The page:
A few years ago, as I refereed at the prestigious and competitive Tannahill Shield that is played at the Royal Nairobi Golf Club, I was called upon to make a ruling on a green. The format of play is match play and the competitors who are some of the best amateur golfers in the country can be quite spirited. So, whatever ruling I make, I always expect some push back from the party that feel aggrieved.
In this particular case, one of the young players, in an uncharacteristic slip-up, had picked up his ball from the putting green without first marking its position.
The jubilant opponents were very certain that he had lost the hole and the young player looked like he was close to tears as he seemed resigned to that fate. His calm team captain, on the other hand, kept calmly insisting that everyone wait for me to give my ruling.
“The player gets a one-stroke penalty and returns the ball where it was…” I announced loudly for all the participants to hear.
What followed was complete pandemonium as the opponents felt robbed and the spectators protested my decision. One older spectator walked up to me and queried my decision.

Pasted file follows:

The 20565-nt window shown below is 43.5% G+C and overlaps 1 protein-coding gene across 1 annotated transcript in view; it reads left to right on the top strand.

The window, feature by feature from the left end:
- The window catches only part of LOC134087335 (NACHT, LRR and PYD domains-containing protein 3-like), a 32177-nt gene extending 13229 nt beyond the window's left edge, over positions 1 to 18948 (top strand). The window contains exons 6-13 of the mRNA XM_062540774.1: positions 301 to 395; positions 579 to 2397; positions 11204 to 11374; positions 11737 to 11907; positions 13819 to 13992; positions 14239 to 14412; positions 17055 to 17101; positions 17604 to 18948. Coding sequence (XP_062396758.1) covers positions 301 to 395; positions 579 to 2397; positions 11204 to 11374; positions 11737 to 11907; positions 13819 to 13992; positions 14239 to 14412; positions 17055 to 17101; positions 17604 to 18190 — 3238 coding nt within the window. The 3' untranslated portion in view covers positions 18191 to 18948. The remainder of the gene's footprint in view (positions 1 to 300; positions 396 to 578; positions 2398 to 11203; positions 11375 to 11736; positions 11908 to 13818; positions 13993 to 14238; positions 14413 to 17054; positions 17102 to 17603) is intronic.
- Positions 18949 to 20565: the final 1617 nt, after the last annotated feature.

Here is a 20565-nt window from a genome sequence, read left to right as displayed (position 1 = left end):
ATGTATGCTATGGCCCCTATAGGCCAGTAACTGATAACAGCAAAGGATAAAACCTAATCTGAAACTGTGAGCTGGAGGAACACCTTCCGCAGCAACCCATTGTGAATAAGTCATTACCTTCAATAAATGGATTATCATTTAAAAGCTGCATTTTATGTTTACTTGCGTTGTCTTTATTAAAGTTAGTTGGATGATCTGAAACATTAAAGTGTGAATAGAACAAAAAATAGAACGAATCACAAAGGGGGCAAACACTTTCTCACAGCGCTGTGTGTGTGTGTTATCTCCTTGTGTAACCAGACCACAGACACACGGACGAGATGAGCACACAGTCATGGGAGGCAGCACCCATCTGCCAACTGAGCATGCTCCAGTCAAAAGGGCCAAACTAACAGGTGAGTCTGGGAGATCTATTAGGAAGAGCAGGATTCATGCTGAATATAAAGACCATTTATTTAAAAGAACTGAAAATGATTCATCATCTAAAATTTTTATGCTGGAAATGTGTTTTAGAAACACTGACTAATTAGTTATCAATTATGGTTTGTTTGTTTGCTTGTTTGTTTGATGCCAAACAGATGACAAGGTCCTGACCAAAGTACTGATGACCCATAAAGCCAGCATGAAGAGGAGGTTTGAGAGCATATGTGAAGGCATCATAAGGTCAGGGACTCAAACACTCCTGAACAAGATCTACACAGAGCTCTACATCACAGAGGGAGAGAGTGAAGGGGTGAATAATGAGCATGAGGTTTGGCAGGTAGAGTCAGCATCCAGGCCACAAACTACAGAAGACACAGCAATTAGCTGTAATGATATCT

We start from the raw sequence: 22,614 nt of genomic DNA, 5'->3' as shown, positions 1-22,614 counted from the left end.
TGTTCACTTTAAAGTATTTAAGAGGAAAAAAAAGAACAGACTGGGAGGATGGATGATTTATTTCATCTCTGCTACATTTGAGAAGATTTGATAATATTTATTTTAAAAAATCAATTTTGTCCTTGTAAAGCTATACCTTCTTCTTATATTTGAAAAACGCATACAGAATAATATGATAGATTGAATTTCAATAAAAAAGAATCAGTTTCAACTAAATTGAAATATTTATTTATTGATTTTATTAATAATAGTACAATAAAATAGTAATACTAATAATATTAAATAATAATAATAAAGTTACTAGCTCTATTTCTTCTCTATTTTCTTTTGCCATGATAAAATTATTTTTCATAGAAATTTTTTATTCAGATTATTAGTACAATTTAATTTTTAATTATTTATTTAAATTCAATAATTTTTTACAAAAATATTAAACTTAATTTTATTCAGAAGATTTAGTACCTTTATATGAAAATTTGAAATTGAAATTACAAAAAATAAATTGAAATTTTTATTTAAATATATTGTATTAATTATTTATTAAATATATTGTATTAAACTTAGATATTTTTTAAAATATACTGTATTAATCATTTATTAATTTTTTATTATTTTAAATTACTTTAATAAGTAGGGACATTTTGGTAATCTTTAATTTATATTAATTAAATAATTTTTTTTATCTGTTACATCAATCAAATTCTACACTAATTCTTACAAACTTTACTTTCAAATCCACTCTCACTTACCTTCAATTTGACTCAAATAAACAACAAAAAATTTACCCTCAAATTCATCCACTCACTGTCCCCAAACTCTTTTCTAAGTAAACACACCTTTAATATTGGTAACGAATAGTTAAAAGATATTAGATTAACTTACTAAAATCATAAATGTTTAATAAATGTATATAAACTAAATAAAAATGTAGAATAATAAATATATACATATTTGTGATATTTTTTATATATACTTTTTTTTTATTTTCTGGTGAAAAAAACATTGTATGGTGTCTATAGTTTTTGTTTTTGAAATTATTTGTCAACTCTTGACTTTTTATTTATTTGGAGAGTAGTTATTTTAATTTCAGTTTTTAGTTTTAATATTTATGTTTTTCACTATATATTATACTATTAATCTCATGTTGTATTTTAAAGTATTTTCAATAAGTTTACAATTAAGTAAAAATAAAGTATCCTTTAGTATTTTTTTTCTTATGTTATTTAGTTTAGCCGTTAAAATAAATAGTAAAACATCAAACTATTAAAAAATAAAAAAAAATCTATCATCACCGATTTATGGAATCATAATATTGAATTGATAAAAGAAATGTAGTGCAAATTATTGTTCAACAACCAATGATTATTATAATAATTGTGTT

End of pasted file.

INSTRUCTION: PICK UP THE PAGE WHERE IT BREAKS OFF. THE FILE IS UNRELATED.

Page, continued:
“So, how do we know where the ball was before he picked it?” he asked
“We don’t have to know. The player must estimate where he thinks the ball was before he picked it up.” I answered.
I knew that many of the of the spectators walked from there thinking that I had made a mistake. I was glad when some of the players walked up to me after they completed the hole to seek clarification. As a teacher of the Rules of Golf in East Africa, I am always happy to clarify any doubts.
This past Saturday, I was hoping that the boys involved in the incident were watching the BMW Championship on the PGA Tour when Jon Rahm, the current world number two golfer made the same mistake. In a brief moment of upset mindedness, Rahm picked up his ball from the putting green without marking its position. Naturally, this is not a scene that is common at the highest level of the game, and he went on to win the tournament despite the uncharacteristic mistake.
In as much as we don’t see this kind of mistake often among the professionals, the same cannot be said of amateur golfers. I have received many calls from golfers seeking a ruling from this mistake.
Many golfers seem to think that this slip-up must be punished by loss of the hole in match play or a two-stroke penalty in stroke play. However, since there is no advantage to be gained and the player can easily estimate the position of the ball prior to the slip up, it should never be a big deal.
In the case of Jon Rahm, it is very unlikely for him to repeat the same mistake ever in his career. He would definitely have been extremely upset with himself had he lost the competition by one stroke, since every stroke in golf counts. Such slip-ups do happen and they will continue to happen but they should never stop a round of golf.
– Wang’ombe is General Manager of Kenya Open Golf Limited